Grief and loss for children and adolescents
How children and adolescents understand, process and express their loss can vary.
How children and adolescents understand, process and express their loss varies depending on their age and developmental stage.
Past experiences and their connection with what or who they have lost also come into play and can present varying responses and behaviours in the child both at the time of the event and also over time, even months or years after the initial loss.
Grief and loss responses in children
Grief and loss responses in a child are not always obvious, sometimes they are acute and affect the child physically as well as emotionally. Common grief responses in children include:
- butterflies in the stomach
- angry outbursts
- challenging behaviour at school
- refusal to attend school
- lack of focus and concentration
- withdrawal from the family or a particular parent
Some of these responses in the child may also be difficult for the parent or carer to manage and as a parent you may find yourself feeling angry, hurt or want to withdraw for the child. It is important to recognise that the child’s response is very normal and natural for their developmental stage and that they may not have the words to express what is happening for them or they may be confused, shocked or overwhelmed by what is happening and are responding in a way which makes sense for them.
Young children may not understand that the loss may be permanent, (in the case of death or divorce) and they may ask many questions about the permanent change or they may withdraw and not ask any questions. Each child and adolescent is different. A child may believe that the loss is somehow linked to something they have done. During this time, the need to feel loved, protected and cared for may be experienced as a demand or that they are being unreasonable. It is important to know that these behaviours may be exhibited when a person is feeling scared, unsafe, fearful and confused.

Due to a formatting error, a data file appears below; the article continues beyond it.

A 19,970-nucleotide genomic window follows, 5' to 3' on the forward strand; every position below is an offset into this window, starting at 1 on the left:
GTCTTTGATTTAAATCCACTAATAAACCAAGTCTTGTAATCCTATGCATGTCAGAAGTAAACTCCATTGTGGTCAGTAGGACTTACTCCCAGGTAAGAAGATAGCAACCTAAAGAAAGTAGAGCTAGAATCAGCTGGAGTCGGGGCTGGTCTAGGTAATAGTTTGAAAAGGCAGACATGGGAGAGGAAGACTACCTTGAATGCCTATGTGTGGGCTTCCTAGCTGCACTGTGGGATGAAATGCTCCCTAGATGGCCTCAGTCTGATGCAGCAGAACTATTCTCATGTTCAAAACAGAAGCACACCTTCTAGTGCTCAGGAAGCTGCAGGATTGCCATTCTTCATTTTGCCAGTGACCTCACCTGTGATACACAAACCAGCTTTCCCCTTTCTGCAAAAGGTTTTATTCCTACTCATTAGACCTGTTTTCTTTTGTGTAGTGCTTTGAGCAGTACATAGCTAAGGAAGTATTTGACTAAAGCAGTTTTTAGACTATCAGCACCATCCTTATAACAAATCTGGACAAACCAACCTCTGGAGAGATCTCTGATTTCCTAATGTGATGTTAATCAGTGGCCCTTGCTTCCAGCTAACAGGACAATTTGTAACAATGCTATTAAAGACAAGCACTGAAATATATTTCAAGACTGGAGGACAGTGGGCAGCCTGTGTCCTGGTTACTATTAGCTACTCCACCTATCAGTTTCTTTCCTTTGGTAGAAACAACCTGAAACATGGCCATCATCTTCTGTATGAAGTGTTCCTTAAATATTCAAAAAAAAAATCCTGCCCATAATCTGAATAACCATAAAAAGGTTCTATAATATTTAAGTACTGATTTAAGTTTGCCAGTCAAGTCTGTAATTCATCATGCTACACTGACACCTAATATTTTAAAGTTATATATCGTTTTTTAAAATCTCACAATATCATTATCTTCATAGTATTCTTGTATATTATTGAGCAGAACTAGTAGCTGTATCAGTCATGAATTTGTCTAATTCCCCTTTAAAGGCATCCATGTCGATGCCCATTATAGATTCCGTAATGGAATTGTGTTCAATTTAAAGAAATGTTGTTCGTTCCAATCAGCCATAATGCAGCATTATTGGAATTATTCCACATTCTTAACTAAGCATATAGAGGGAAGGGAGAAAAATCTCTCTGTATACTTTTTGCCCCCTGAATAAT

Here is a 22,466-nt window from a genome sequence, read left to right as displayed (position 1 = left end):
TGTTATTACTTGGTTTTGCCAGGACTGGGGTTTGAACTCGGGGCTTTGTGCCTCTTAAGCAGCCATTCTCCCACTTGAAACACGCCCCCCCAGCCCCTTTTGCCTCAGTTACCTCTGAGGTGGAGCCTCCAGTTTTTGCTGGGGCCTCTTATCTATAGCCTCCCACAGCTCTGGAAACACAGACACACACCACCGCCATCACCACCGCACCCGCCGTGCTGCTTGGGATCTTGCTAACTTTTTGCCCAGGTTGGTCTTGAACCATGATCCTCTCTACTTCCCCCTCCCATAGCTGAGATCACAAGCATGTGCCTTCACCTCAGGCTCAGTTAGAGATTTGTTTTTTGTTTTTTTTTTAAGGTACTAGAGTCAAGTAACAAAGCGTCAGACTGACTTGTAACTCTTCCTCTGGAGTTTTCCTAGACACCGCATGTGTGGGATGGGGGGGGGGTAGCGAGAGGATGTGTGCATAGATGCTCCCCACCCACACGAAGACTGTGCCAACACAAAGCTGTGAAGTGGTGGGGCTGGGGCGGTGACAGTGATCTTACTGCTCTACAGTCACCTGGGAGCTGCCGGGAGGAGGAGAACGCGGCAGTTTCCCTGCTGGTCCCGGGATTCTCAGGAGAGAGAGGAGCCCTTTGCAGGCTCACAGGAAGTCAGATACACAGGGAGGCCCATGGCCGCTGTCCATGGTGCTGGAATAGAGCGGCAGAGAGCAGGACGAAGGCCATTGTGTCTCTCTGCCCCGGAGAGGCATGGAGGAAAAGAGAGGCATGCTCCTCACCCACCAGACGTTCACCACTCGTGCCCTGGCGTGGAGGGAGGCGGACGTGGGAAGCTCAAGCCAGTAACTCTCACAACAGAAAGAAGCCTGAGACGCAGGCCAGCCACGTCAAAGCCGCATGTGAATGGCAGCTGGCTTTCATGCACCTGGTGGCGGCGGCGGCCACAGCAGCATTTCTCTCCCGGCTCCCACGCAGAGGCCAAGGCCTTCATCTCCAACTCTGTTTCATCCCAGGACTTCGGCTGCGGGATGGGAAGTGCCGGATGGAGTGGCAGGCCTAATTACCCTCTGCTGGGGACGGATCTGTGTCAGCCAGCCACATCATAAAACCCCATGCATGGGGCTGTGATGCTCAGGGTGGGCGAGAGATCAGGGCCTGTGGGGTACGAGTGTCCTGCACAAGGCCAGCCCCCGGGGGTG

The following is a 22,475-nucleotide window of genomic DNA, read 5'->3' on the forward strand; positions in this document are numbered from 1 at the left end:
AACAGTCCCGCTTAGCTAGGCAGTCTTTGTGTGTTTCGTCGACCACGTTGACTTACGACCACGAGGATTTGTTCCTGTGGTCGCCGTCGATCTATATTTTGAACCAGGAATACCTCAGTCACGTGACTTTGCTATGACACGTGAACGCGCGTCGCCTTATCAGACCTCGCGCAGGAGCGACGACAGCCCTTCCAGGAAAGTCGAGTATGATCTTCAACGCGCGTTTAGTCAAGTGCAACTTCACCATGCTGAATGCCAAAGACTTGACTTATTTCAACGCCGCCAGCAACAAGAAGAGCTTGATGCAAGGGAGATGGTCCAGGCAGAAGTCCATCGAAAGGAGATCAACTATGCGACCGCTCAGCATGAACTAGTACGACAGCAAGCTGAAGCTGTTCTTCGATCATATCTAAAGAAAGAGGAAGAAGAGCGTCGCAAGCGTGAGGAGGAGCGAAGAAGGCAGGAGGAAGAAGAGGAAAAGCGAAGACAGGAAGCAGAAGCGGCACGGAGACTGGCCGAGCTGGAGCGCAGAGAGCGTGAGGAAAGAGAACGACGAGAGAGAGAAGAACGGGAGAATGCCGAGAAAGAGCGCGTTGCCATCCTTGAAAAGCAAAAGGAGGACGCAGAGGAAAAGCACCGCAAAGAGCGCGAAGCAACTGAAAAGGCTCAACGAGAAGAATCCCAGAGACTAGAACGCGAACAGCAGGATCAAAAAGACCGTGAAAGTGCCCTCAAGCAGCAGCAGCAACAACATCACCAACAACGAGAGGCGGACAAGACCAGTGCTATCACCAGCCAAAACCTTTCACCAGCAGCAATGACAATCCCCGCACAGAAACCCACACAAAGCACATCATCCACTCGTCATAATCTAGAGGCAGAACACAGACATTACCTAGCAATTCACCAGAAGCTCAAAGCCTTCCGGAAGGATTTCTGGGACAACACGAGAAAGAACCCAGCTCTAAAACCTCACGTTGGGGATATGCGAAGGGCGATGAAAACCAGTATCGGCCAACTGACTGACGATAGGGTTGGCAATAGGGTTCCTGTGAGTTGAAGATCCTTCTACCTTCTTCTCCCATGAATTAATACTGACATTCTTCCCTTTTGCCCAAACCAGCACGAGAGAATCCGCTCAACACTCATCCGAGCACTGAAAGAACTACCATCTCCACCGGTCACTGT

During this time, providing comfort and reassurance and maintaining the routines which have been in place can support the child who has experienced loss and is grieving. Routines will provide them with a sense of security and predictability. When loss and grief issues are recognised particularly within a safe, open and sensitive manner, the child may not feel so alone or disengaged from their family, friends, social groups or at school.
EAST for Children
You may also find the following EAST tool (children’s version) helpful in re-establishing some practical patterns prior to the experience of loss
Eating: ensure the child eats regularly and healthily, increasing their water intake during the day, so they remain hydrated during this difficult time.
Activities: restart activities, which you know they enjoyed prior to this loss, including some type of exercise every day if possible.
Sleeping: ensure that they go to bed at the same time, which they would have done prior to this loss. Ensure that they avoid eating high sugar foods or a large meal at least two hours prior to sleep.
Time: organise times in discussion with the child for them to catch up with friends or organise a sleepover of a friend at your house and family. If you are requiring more formal support, reach out to your GP for a referral to a counselling service and/or you can contact a helpline service to work with you on your experience of loss.
Kids Help Line
1800 551 800
Headspace National Office:
1800 650 890
Feel the Magic
(03) 8413 8413
Drug Alcohol and Problem Gambling Support Line
1800 888 236